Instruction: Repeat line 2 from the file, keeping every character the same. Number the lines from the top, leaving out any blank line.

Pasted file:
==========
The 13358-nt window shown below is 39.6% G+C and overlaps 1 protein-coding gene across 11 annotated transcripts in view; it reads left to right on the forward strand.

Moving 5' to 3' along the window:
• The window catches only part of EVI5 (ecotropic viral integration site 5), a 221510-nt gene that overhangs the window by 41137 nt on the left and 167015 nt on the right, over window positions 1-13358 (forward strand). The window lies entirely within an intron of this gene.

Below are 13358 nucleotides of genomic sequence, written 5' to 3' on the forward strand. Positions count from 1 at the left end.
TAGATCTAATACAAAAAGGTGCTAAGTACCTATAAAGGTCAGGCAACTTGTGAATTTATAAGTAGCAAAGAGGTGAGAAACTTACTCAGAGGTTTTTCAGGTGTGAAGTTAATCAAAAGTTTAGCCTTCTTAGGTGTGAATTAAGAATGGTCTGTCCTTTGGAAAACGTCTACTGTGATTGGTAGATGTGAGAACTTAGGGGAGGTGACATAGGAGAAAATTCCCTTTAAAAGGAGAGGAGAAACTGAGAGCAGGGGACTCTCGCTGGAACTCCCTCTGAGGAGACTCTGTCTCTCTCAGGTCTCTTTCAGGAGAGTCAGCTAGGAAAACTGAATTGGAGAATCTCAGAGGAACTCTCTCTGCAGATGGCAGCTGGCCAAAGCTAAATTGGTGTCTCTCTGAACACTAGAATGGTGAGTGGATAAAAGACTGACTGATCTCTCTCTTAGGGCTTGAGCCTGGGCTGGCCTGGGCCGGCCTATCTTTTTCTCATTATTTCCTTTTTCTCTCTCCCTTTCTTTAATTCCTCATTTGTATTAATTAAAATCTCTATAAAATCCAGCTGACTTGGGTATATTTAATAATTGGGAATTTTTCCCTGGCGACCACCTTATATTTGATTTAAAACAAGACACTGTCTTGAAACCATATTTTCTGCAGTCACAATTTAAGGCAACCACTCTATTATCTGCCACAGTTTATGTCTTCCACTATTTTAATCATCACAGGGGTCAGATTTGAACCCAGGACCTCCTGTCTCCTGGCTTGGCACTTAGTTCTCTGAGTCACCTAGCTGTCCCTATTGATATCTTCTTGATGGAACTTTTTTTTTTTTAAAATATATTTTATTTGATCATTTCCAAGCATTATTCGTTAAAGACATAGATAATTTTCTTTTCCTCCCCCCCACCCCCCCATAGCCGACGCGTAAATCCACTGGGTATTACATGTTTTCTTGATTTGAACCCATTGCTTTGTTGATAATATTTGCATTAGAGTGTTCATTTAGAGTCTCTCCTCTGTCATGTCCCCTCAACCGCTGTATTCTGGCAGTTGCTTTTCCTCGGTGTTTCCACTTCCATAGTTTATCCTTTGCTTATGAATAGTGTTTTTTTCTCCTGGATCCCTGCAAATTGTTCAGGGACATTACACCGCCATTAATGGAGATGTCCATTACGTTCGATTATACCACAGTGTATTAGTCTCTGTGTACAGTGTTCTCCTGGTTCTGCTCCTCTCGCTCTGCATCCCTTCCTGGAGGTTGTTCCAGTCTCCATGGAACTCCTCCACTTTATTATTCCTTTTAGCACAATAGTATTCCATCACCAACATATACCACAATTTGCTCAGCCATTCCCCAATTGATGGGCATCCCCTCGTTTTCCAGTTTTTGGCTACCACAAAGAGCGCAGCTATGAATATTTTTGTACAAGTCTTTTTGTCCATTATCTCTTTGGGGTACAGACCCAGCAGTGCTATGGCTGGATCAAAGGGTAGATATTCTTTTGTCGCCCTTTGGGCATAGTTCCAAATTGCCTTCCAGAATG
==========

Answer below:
Moving 5' to 3' along the window: